Matt Olsen’s 1928 JD is running strong.  He has covered 2912 miles through 12 stages.

Stage 13 travels 230 miles to Klamath Falls, Oregon. 

 

Motorcycle Cannonball Stage 11: Jackson Hole, WY to Mountain Home, ID

Stage Eleven on the 2012 Motorcycle Cannonball would prove to be a tough one for many of the riders.  After a short 160 mile day into Jackson Hole, Wyoming, riders would depart on Tuesday morning again in near freezing temperatures, but this time, with 299 miles to go before the stages end. 

Many of the Class I riders recored zero points for the day for various reasons.  With several of these riders aboard the chase truck, the race for the lead in the "750cc and Below" class remains tight.  Rider # 42 Jim Crain currently holds the lead, with 2492 of 2857 total miles covered.  Buck Carson is only about 300 miles behind Crain after his second straight day recording zero miles, and Jimmy Allison sits in 3rd, only 20 miles behind Carson.


Rider #3 Buck Carson’s engine in pieces at a local machine shop.  He expects to be back on the road for Stage 12

Rider #93, world renowned artist Scott Jacobs currently sits in 3rd place both in Class II and in the overall standings, having covered every single mile so far of this years run.  He currently sits behind Joe Gardella in second aboard his 1914 Harley, and defending champion Brad Wilmarth in first on his 1913 Excelsior.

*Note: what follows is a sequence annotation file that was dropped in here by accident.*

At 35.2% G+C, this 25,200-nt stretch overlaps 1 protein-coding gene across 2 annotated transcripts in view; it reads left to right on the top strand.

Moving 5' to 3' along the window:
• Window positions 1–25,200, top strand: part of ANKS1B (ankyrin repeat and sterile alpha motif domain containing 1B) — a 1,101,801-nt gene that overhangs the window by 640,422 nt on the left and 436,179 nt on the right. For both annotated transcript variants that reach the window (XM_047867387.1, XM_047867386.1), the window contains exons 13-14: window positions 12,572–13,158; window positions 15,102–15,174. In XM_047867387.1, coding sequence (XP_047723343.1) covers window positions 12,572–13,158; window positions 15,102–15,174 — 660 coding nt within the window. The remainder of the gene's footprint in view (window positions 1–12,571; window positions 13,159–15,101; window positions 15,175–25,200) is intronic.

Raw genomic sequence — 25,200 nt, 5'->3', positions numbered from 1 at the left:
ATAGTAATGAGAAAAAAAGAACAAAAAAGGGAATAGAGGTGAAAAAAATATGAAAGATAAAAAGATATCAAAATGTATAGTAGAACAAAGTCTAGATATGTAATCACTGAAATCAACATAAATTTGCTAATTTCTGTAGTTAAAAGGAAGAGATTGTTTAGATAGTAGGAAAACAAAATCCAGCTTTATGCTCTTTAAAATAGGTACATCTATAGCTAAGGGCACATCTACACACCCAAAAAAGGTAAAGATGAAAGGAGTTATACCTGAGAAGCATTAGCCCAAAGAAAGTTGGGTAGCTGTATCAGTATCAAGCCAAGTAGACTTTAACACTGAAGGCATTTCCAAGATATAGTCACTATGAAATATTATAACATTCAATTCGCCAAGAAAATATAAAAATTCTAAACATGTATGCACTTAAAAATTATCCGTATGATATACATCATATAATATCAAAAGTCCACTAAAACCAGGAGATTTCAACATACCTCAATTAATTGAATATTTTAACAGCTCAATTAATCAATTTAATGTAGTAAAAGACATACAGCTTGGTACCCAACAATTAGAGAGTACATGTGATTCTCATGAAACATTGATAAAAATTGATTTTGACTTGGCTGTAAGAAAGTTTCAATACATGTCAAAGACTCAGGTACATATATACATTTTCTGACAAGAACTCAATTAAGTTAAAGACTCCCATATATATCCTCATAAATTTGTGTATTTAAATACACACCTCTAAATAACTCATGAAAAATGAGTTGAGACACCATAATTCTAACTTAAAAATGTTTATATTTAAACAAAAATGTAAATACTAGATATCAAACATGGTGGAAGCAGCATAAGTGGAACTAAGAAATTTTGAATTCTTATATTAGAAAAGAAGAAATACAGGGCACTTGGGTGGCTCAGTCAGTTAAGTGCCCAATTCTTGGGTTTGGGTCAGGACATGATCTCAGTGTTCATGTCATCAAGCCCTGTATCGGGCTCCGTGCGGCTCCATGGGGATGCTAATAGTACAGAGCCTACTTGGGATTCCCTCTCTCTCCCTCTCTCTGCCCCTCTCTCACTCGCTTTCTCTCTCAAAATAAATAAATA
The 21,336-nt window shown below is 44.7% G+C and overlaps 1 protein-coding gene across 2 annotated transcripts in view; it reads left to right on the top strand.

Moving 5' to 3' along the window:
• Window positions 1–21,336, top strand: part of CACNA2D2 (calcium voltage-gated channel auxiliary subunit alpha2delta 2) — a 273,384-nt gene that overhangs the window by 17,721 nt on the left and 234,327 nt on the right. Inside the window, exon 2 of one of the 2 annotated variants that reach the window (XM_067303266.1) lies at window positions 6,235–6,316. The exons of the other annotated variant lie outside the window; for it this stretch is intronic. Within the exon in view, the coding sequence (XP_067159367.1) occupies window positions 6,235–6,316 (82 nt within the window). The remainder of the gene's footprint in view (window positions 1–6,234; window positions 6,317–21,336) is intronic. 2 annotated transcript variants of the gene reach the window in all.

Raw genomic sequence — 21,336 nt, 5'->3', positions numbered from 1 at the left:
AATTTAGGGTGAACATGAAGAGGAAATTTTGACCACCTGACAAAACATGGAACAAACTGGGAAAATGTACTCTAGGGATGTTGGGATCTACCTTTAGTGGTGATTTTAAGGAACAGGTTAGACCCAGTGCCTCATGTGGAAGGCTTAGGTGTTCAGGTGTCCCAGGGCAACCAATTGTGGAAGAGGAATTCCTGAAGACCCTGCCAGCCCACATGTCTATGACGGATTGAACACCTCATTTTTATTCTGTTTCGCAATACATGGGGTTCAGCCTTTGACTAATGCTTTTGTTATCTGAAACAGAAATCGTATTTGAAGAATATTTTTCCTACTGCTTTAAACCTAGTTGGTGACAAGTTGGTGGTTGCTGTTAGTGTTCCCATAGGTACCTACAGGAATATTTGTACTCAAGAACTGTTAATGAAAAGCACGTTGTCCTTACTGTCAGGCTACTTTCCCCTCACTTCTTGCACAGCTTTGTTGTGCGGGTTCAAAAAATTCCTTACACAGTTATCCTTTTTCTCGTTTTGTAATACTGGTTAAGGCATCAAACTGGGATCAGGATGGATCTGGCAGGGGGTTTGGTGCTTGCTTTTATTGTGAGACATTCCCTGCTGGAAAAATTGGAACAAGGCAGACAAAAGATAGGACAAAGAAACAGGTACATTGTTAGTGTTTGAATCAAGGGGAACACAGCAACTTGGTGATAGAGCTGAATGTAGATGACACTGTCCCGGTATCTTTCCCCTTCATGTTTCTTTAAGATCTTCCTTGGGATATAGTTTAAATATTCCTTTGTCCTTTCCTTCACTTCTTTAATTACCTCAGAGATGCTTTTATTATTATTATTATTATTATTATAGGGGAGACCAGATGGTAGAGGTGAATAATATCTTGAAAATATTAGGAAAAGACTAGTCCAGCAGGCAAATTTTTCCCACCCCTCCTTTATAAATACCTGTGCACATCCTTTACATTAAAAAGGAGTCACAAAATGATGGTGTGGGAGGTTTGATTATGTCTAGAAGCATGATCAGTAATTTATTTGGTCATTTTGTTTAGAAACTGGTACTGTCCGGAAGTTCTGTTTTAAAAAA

Riders #15 Buzz Kanter, #83 Paul Ousey, and #55 Jim Petty are still riding together during each stage, and have been running very strong.  About half way through Stage 11, Kanters machine developed electrical issues, but the team was able to get them resolved and get back on the road, each completing all 299 miles into Mountain Home, Idaho.


Buzz Kanter, Paul Ousey and Jim Petty take in the view on Stage 12 of the Motorcycle Cannonball.

There are only five stages left on the 2012 Motorcycle Cannonball.  Look for the competition to get even closer as the riders head toward the finish line in San Francisco.

Cannonball Stage 10: Yellowstone to Jackson Hole, WY

According to reports from Cannonballers, Stage 10 was a ride for the ages.  Riders awoke in Yellowstone to dense fog and freezing temperatures.   The 160 mile route into Jackson Hole would lead them through some of the best scenery so far on the Cannonball, and the short mileage would allow them to take a little bit more of a leisurely than the 300+ mile days across the great plains just a few days earlier.


Dense fog at the beginning of Stage 10 made for an interesting ride out of Yellostone National Park

While many of the riders completed nearly all of the 160 miles, there were to major changes in the standings.  Rider #3 Buck Carson, who was battling for the class one lead on his 1927 BSA recorded zero miles, due to an engine failure the day before.  Carson spent all night at a local machine shop after and hopes to be back on the road for Stage 11.  Also, Rider #60 Hans Coertse no longer carries full points, recording zero of the 160 miles, knocking him out of the 3rd overall postition.  He now sits in 30th position aboard his 1921 J model.